A traumatic brain injury (TBI) results from an internal injury to the brain caused by some sort of trauma when an object hits the head with significant force, or when someone is affected by an extreme sound such as an explosion. It can be hard to predict or determine the aftermath of a traumatic brain injury, as the consequences can affect a person’s ability to talk, walk, hear or perform normal functions. From all appearances someone could look as if he had a stroke, or could look fairly normal. The person might think logically about some issues and very illogically on others. For instance, numbers and mathematical equations can be recalled without flaw, while personal habits become a thing of the past as the person can’t remember how to eat or stand up. Others may notice the person becoming more frustrated, lacking in concentration or finding the inability to express thoughts or feelings.
When one victim was injured in a car accident after crashing her vehicle into a mountain, she was faced with TBI and the task of having to learn her whole life over. In another instance, writer Abigail Thomas’s husband was hit by a car while crossing the street. From the outside he looked as though nothing had happened, but for many years until his death continued to talk nonsense phrases in an effort to express himself. The ability to wrap his head around any type of cognitive reasoning was non-existent. Other traumatic brain injury accidents can occur as a result of sports injuries among students and athletes, falls, reckless behavior, or throwing people into pools, yards and into the air at concerts. The Brain Trauma Foundation cites TBI as the leading cause of death among children, sadly, due to child abuse, falling and being dropped (intentionally or unintentionally).
The Centers for Disease Control and Prevention reports 1.7 million traumatic brain injuries occur each year, and while we do not want to consume ourselves with those thoughts, it’s not unlikely that some type of incident won’t happen to you or to someone you know. Injuries like these are common, yet every one of them is different, and each one affects different parts the brain. There’s no telling how long recovery will occur, or whether it will ever happen. Many of us remember actress Natasha Richardson injured in a ski accident when she hit her head after a fall. She said she had a headache and felt dizzy, lapsed into a coma and eventually died a few short days later. Head injuries are not to be taken lightly in any form. It’s important to know the signs of a concussion and other abnormal actions. Immediate signs come in the form of dizziness, headache, blurred vision and fatigue.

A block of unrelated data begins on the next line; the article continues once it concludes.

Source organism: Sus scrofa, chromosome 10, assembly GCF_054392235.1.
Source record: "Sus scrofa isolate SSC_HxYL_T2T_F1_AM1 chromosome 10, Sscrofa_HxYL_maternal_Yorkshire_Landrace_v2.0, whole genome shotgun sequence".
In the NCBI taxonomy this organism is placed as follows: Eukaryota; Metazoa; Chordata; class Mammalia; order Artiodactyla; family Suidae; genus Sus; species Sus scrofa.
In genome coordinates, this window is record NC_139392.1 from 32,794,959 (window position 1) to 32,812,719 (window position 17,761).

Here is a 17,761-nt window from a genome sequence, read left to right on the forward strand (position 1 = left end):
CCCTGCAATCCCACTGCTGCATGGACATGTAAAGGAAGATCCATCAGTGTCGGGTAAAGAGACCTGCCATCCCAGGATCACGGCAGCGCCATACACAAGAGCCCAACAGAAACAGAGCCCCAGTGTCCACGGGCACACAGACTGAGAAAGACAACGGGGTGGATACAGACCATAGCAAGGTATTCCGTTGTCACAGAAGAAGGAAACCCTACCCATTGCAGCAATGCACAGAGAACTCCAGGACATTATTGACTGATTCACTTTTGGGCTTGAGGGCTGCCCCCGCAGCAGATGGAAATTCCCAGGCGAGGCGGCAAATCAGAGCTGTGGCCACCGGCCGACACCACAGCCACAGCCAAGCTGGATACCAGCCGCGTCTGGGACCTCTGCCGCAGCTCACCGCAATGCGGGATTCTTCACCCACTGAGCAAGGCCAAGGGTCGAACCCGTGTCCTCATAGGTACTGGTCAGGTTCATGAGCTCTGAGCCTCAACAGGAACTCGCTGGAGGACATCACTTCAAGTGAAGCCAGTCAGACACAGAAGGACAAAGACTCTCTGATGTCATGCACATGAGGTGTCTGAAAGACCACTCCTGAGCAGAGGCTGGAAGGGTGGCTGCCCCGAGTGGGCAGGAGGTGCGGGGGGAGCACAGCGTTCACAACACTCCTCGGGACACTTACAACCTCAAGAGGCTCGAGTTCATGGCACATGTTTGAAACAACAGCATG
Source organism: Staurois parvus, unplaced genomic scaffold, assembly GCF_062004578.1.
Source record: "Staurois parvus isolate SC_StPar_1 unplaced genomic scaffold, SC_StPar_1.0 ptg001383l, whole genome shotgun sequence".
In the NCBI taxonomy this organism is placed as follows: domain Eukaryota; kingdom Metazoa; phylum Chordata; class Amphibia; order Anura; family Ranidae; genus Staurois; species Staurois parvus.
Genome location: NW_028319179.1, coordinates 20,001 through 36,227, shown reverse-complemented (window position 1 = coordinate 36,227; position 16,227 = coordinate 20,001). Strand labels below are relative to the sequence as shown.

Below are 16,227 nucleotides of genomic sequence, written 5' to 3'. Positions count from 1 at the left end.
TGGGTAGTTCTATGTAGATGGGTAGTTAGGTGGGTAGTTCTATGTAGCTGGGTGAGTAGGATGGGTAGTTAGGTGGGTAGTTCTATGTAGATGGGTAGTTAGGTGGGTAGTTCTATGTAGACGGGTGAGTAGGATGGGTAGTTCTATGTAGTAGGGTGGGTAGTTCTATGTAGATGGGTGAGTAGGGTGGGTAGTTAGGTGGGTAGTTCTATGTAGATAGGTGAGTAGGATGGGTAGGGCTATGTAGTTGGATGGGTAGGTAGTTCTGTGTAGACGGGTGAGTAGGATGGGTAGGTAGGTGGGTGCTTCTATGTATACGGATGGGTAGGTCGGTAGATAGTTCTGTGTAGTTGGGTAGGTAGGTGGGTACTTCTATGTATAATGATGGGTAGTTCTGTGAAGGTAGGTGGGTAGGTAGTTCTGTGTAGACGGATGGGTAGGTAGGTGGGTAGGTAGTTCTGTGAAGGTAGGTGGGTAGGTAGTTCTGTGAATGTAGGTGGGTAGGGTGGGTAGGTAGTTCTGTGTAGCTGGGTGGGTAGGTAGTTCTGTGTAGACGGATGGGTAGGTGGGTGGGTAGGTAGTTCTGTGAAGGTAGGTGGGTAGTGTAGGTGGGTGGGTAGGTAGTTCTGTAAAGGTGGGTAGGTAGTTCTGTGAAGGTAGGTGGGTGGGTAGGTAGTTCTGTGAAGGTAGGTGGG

If you or a loved one has suffered a traumatic brain injury and are not sure where to start to begin the process of seeking compensation, our firm of specialists can talk to you about your situation, and outline the best steps to take. Some things cannot be prevented, but we can do our best in the aftercare to secure the future.